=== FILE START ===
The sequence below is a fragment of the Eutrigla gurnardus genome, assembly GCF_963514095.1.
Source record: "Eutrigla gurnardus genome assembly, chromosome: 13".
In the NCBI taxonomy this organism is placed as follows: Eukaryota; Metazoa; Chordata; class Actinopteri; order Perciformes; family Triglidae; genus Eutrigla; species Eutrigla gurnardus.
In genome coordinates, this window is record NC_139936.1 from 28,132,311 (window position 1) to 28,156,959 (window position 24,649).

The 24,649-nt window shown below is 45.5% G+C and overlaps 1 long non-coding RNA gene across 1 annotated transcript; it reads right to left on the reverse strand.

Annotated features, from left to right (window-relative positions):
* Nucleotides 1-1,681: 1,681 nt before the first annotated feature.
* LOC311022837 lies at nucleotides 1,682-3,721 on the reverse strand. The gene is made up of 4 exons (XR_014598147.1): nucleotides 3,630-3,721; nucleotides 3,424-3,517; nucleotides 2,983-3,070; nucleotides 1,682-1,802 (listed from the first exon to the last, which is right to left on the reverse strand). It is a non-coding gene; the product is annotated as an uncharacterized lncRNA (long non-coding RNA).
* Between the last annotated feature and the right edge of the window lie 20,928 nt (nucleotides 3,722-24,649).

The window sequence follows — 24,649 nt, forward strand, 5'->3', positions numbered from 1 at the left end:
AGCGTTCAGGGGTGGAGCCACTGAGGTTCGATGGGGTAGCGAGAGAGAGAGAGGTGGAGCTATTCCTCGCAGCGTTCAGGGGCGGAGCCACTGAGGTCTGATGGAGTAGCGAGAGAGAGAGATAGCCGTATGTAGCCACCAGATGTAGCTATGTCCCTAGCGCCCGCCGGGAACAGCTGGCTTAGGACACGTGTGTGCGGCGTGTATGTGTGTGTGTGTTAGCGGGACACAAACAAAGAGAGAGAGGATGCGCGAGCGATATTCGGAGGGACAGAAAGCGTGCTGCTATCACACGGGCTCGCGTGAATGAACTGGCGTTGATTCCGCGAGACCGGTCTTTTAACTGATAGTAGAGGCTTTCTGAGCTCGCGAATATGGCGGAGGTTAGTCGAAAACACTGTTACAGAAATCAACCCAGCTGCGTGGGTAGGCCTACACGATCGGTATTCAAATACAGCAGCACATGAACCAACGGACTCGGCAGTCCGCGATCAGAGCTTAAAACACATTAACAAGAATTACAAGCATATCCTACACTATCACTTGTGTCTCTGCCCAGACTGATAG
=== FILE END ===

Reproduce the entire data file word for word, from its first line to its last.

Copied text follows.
The sequence below is a fragment of the Eutrigla gurnardus genome, assembly GCF_963514095.1.
Source record: "Eutrigla gurnardus genome assembly, chromosome: 13".
In the NCBI taxonomy this organism is placed as follows: Eukaryota; Metazoa; Chordata; class Actinopteri; order Perciformes; family Triglidae; genus Eutrigla; species Eutrigla gurnardus.
In genome coordinates, this window is record NC_139936.1 from 28,132,311 (window position 1) to 28,156,959 (window position 24,649).

The 24,649-nt window shown below is 45.5% G+C and overlaps 1 long non-coding RNA gene across 1 annotated transcript; it reads right to left on the reverse strand.

Annotated features, from left to right (window-relative positions):
* Nucleotides 1-1,681: 1,681 nt before the first annotated feature.
* LOC311022837 lies at nucleotides 1,682-3,721 on the reverse strand. The gene is made up of 4 exons (XR_014598147.1): nucleotides 3,630-3,721; nucleotides 3,424-3,517; nucleotides 2,983-3,070; nucleotides 1,682-1,802 (listed from the first exon to the last, which is right to left on the reverse strand). It is a non-coding gene; the product is annotated as an uncharacterized lncRNA (long non-coding RNA).
* Between the last annotated feature and the right edge of the window lie 20,928 nt (nucleotides 3,722-24,649).

The window sequence follows — 24,649 nt, forward strand, 5'->3', positions numbered from 1 at the left end:
AGCGTTCAGGGGTGGAGCCACTGAGGTTCGATGGGGTAGCGAGAGAGAGAGAGGTGGAGCTATTCCTCGCAGCGTTCAGGGGCGGAGCCACTGAGGTCTGATGGAGTAGCGAGAGAGAGAGATAGCCGTATGTAGCCACCAGATGTAGCTATGTCCCTAGCGCCCGCCGGGAACAGCTGGCTTAGGACACGTGTGTGCGGCGTGTATGTGTGTGTGTGTTAGCGGGACACAAACAAAGAGAGAGAGGATGCGCGAGCGATATTCGGAGGGACAGAAAGCGTGCTGCTATCACACGGGCTCGCGTGAATGAACTGGCGTTGATTCCGCGAGACCGGTCTTTTAACTGATAGTAGAGGCTTTCTGAGCTCGCGAATATGGCGGAGGTTAGTCGAAAACACTGTTACAGAAATCAACCCAGCTGCGTGGGTAGGCCTACACGATCGGTATTCAAATACAGCAGCACATGAACCAACGGACTCGGCAGTCCGCGATCAGAGCTTAAAACACATTAACAAGAATTACAAGCATATCCTACACTATCACTTGTGTCTCTGCCCAGACTGATAG